The borders between bod
Taiye Selasi unsettles the space on to which identity is mapped — forcing her audience to seek out alternative forms of belonging
‘Taiye Selasi does not exist.” A screenshot of a Twitter search for her account yields this result, in July 2015. The writer posts this image to her Instagram feed, defying this digital dishonesty, accompanied by the playful caption: “existential crisis”. It’s amusing, precisely because the fact of existence is at the very core of Selasi’s work.
The theme of existence breathes in the ideas in her 2011 essay Bye-Bye Babar or What is an Afropolitan? It shimmers on the surface of her TED talk, inspired by the essay that probes how we understand belonging, home and identity. And it saturates her remarkable novel, Ghana Must Go, that stencilled lyrical sentences into the minds and bodies of brown and black people across the world, acknowledging that, like Selasi — and in defiance of every attempt to render us invisible — we exist.
The real existential crisis that inspired Selasi’s search for belonging was sparked by a seemingly simple sentence, of the kind that can pierce our entire beings, exposing the unsettled spaces that rest within us.
“‘And where are you from?’ he asked in that accent I’ve only heard on Beacon Hill, in films about the Kennedys, and drinking with my agent. Boston Brahmin, baritone. A bit of extra weight on ‘you’, as if the question mark belonged to me (the questionable thing), not ‘from’,” Selasi writes.
On to her encounter, retold in an article in the Guardian, I transpose my own multitoned experience: how my race is read at dinner tables and in intimate spaces — and how these readings have sparked a search for a sense of belonging in my skin.
For me, the “Where are you from?” e x i s t s i n t a c t , a n d i s s o me t i me s rephrased as the crudely asked “What are you?”
Both questions are at times expressed in the hopes of hearing some exotic locale — Brazil perhaps, or the Dominican Republic. Anywhere but here. Anything but “coloured”.
For Selasi, there was no neat answer that the multilocal writer —born in England to parents of Nigerian, Ghanaian and Scottish roots, raised in the United States and now living in Berlin — could give. There is no neat answer to similar questions that I can give now.
Our existences echo.
It is precisely these kinds of echoes that make Selasi’s work — which spans writing, photography, public speaking, screenwriting and other polymath pursuits — so relevant.
Her debut novel Ghana Must Go sparkles with the human experience of belonging that so many of us intimately know and crave. Particularly when we know the distance we would have to travel to be accepted, loved, and seen: in the office, across continents and even in our own families.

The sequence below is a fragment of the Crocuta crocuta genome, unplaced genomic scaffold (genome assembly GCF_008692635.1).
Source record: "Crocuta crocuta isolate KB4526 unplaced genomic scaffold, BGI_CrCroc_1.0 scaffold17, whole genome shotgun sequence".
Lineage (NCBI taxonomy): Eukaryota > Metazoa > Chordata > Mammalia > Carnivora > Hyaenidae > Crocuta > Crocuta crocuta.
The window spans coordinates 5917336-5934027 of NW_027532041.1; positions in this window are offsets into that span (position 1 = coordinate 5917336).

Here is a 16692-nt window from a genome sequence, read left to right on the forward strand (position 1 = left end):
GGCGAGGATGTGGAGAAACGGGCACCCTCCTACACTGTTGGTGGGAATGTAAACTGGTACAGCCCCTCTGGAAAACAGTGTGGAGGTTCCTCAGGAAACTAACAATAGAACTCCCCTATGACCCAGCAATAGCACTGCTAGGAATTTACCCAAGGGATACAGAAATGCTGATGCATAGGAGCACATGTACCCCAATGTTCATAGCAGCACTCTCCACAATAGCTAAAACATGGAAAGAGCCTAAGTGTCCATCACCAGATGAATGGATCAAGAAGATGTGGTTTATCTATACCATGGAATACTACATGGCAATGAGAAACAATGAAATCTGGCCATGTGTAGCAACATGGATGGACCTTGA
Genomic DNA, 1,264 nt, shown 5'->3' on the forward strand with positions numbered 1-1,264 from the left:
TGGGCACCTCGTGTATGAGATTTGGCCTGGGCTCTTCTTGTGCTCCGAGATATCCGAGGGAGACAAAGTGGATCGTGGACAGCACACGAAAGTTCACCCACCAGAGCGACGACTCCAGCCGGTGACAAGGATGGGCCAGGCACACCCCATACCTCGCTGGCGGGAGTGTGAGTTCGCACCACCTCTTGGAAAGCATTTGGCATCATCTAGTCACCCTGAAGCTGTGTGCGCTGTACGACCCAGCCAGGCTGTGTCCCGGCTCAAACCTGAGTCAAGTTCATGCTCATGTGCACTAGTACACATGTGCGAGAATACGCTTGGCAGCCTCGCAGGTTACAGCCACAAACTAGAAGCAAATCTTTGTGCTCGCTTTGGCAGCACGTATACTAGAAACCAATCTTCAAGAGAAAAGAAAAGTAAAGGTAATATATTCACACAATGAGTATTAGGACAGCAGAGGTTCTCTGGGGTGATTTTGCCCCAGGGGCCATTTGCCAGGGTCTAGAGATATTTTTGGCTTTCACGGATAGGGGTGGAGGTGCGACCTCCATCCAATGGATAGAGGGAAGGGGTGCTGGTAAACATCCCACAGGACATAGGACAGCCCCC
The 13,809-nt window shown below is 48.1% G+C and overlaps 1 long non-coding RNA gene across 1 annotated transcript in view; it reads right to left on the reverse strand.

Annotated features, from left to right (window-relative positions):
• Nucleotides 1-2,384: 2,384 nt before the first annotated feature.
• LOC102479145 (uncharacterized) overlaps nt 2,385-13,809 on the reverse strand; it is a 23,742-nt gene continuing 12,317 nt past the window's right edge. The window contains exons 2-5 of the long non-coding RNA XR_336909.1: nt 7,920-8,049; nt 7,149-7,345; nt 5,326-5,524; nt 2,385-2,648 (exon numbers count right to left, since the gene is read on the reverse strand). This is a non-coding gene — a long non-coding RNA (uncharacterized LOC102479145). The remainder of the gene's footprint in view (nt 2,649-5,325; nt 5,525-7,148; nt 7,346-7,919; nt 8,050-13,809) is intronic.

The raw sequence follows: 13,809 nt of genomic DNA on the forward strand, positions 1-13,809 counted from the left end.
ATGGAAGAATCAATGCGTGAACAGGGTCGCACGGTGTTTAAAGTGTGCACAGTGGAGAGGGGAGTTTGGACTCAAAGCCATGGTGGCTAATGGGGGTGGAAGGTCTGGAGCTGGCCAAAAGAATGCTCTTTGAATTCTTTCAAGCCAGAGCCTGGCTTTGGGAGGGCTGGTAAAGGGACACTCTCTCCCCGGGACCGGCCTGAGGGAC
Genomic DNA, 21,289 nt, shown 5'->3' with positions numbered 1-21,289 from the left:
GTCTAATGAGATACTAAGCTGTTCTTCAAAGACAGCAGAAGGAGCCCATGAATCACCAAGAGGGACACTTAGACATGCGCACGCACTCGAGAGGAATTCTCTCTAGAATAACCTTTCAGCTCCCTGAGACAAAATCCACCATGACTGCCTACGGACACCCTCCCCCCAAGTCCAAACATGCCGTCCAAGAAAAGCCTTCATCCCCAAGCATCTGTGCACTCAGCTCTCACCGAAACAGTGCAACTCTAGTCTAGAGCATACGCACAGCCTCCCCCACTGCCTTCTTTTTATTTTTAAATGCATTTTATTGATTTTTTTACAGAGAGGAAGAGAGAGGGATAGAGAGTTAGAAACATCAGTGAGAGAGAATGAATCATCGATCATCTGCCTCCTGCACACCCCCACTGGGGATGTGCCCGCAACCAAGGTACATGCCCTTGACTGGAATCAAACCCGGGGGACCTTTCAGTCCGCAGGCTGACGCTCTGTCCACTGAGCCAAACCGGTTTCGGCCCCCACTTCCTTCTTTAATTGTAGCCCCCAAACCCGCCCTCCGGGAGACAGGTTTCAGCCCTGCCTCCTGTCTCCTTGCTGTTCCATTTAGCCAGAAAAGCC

In consistently confronting those four words — “Where are you from?” — Selasi has arrived at a personal, yet shared, “version of home”, that is “not just a place, but a way to be in — a way to know — the world”.
It is not tightly bordered by nationality. It is not dependent on the passport you clutch. It is expansive, multiple and complicated. It meets questions such as “Where are you from?” and “What are you?” with answers that will never be singular.
Taiye Selasi exists in multiple dimensions.
To speak to the woman on the other end of the phone line is akin to watching stages of matter undergo their transition from gas to solid. Constructed out of a TED talk, a YouTube video, a novel and two panel discussions — the “Taiye Selasi” that I hold on to in my imagination condenses into a more fully realised figure as our conversation unfolds.
I encountered Selasi as an avatar and in print and HTML code form long before we meet at Nirox Words — a green-lawned, curiously different festival held at a sculpture park in Muldersdrift two weeks ago.
Our conversation is a reminder that every form of digital media enables a strange, incomplete and illusory way to “know” each other — a kind of paint-by-numbers expression of humanity that is often more paintby-social-media-site in its modern form. It can never contain the full spectrum of who we are. Selasi’s Instagram handle is a writerly, rhythmic contradiction that speaks to this effect: @Taiye.Entirely is not entirely Taiye. Obviously.
It is a fact she readily acknowledges, saying: “Still, the Instagrammic record of things that Taiye Selasi loves, do not add up to Taiye Selasi. It doesn’t even come close. It’s still an avatar. It’s an authentic, genuine, love-driven one — but it’s still an avatar.”
She continues in a deep, sonorous and melodic voice. “I’m still figuring out what that is. I’m still trying to
Taiye Selasi: ‘Something about this book connected with brown women readers.’ Photo: Leonardo Cendamo/Leemage